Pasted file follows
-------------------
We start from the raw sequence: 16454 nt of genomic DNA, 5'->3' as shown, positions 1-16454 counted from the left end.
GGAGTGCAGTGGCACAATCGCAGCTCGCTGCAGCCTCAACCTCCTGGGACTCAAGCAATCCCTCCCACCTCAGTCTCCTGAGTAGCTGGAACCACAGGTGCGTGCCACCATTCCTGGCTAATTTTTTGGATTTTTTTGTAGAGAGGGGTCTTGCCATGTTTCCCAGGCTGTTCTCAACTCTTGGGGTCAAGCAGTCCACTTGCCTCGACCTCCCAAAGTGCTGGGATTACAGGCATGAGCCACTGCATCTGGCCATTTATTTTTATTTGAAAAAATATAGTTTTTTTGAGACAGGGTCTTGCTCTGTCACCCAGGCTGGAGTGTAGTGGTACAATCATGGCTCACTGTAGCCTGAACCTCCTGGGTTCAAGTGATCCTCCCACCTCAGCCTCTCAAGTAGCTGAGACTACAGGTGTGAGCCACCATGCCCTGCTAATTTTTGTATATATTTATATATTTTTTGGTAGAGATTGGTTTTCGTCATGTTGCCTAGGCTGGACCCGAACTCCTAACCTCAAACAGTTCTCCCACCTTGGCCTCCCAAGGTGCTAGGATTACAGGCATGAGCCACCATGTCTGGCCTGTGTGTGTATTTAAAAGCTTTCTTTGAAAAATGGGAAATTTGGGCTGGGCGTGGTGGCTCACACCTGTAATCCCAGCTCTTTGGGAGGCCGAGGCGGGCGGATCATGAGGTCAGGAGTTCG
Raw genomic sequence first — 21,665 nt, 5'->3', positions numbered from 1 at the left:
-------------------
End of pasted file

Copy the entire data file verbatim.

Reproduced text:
We start from the raw sequence: 16454 nt of genomic DNA, 5'->3' as shown, positions 1-16454 counted from the left end.
GGAGTGCAGTGGCACAATCGCAGCTCGCTGCAGCCTCAACCTCCTGGGACTCAAGCAATCCCTCCCACCTCAGTCTCCTGAGTAGCTGGAACCACAGGTGCGTGCCACCATTCCTGGCTAATTTTTTGGATTTTTTTGTAGAGAGGGGTCTTGCCATGTTTCCCAGGCTGTTCTCAACTCTTGGGGTCAAGCAGTCCACTTGCCTCGACCTCCCAAAGTGCTGGGATTACAGGCATGAGCCACTGCATCTGGCCATTTATTTTTATTTGAAAAAATATAGTTTTTTTGAGACAGGGTCTTGCTCTGTCACCCAGGCTGGAGTGTAGTGGTACAATCATGGCTCACTGTAGCCTGAACCTCCTGGGTTCAAGTGATCCTCCCACCTCAGCCTCTCAAGTAGCTGAGACTACAGGTGTGAGCCACCATGCCCTGCTAATTTTTGTATATATTTATATATTTTTTGGTAGAGATTGGTTTTCGTCATGTTGCCTAGGCTGGACCCGAACTCCTAACCTCAAACAGTTCTCCCACCTTGGCCTCCCAAGGTGCTAGGATTACAGGCATGAGCCACCATGTCTGGCCTGTGTGTGTATTTAAAAGCTTTCTTTGAAAAATGGGAAATTTGGGCTGGGCGTGGTGGCTCACACCTGTAATCCCAGCTCTTTGGGAGGCCGAGGCGGGCGGATCATGAGGTCAGGAGTTCG
Raw genomic sequence first — 21,665 nt, 5'->3', positions numbered from 1 at the left: